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A U.S. Forest Service decision released Wednesday will allow loggers to remove dead trees from 52 square miles of forests blackened last year in a central California wildfire, a move contested by environmentalists. The massive Rim Fire, which started Aug. 17, 2013, burned more than 400 square miles of the Stanislaus National Forest, Yosemite National Park's backcountry and private timber land. It threatened thousands of structures, destroyed 11 homes and cost more than $125 million to fight.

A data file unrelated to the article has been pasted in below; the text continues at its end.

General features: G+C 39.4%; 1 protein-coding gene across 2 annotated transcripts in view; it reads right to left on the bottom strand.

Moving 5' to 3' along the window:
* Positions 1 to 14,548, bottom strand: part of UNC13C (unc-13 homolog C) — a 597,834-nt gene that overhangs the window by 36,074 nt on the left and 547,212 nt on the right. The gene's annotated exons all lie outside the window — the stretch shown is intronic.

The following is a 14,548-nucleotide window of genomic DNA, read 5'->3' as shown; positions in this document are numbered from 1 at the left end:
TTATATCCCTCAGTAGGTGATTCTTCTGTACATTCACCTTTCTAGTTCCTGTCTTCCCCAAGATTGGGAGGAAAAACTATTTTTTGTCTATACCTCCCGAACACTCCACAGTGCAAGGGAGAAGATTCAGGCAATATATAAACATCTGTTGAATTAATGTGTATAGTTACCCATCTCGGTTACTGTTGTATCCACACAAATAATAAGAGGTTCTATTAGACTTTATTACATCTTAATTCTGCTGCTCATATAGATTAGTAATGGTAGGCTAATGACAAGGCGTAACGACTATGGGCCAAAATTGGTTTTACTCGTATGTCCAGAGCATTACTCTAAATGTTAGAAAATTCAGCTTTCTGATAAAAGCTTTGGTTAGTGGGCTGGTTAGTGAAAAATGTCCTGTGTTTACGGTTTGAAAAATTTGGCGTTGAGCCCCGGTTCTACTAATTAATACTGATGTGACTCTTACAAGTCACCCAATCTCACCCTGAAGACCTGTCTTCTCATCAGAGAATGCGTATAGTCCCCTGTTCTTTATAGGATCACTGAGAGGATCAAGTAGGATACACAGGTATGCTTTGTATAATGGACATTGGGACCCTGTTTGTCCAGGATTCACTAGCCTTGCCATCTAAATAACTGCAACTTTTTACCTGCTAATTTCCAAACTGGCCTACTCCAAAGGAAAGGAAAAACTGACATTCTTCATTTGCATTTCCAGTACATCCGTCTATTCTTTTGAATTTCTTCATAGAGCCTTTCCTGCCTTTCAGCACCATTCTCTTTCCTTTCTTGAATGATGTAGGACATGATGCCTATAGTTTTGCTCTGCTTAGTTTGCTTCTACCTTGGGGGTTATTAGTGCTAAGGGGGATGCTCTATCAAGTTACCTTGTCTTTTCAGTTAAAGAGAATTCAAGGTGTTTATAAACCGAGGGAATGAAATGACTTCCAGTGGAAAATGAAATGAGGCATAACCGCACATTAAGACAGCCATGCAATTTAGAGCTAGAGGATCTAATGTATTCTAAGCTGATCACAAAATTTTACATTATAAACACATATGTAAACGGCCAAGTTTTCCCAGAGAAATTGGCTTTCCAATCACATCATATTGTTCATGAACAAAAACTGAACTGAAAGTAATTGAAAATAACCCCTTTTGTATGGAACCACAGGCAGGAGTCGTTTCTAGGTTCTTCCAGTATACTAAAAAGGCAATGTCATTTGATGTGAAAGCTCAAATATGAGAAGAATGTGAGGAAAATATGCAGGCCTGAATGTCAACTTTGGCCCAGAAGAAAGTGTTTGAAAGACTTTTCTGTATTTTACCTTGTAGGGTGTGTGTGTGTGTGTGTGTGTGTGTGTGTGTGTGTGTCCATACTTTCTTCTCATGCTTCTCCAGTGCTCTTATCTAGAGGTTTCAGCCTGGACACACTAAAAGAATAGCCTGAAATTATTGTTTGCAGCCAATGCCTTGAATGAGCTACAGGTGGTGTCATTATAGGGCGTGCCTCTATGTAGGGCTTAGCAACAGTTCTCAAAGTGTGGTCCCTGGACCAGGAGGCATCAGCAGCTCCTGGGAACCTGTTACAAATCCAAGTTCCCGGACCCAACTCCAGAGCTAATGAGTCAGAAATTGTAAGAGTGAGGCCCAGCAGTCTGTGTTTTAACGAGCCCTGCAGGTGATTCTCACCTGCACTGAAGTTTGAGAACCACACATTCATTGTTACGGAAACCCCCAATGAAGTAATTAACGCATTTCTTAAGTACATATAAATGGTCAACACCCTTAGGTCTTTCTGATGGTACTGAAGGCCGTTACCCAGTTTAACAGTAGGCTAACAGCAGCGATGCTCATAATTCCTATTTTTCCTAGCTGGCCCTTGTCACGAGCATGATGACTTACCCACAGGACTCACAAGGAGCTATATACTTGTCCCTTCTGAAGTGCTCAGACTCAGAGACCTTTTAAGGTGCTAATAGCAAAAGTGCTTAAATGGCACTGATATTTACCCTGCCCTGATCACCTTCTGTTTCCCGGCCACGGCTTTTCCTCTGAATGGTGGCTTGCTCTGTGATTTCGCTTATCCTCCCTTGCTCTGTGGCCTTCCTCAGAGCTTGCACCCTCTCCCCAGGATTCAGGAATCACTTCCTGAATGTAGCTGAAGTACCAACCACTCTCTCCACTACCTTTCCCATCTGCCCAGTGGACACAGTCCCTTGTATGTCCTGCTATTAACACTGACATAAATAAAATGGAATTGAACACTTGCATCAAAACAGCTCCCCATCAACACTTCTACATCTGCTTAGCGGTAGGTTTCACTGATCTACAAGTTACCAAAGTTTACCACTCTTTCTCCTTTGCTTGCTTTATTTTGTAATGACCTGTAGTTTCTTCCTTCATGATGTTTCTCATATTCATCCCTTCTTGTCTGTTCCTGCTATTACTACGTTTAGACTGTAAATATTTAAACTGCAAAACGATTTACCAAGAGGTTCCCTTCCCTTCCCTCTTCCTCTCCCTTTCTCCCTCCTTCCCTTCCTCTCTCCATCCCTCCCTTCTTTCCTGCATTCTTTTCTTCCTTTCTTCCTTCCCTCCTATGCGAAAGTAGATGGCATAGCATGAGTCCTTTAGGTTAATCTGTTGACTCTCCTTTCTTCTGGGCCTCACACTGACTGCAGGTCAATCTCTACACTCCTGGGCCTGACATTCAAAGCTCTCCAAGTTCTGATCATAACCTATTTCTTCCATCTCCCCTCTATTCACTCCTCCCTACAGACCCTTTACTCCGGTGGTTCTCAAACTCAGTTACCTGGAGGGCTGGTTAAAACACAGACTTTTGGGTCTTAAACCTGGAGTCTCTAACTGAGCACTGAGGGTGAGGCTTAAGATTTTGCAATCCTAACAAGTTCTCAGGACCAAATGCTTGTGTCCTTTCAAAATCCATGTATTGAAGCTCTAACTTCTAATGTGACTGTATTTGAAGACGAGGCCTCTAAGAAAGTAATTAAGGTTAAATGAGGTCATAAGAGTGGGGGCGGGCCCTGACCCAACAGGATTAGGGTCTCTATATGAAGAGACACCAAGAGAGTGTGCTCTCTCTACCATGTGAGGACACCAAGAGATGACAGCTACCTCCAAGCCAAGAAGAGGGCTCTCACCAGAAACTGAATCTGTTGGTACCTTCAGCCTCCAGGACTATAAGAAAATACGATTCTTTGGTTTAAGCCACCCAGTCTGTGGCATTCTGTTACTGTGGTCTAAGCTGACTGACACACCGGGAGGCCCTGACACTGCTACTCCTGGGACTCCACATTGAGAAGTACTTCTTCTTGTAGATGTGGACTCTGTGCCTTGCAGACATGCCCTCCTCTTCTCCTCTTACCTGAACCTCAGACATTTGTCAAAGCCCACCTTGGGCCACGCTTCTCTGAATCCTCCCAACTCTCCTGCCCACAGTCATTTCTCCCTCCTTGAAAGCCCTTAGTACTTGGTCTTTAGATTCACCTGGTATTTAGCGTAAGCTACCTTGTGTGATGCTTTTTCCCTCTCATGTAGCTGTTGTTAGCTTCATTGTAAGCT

Environmentalists had argued against logging the land, saying the blackened trees and new growth beneath them create vital habitat for dwindling birds such as spotted owls and black-backed woodpeckers. "This is an ecological travesty," said Chad Hanson, a forest ecologist and founder of the John Muir Project, an environmentalist group. Supporters of the timber industry said logging would pay for replanting and restoring the forest. Taking out dead trees will also allow the public to use the land, they say, and eliminate a new hazard caused by the falling trees.
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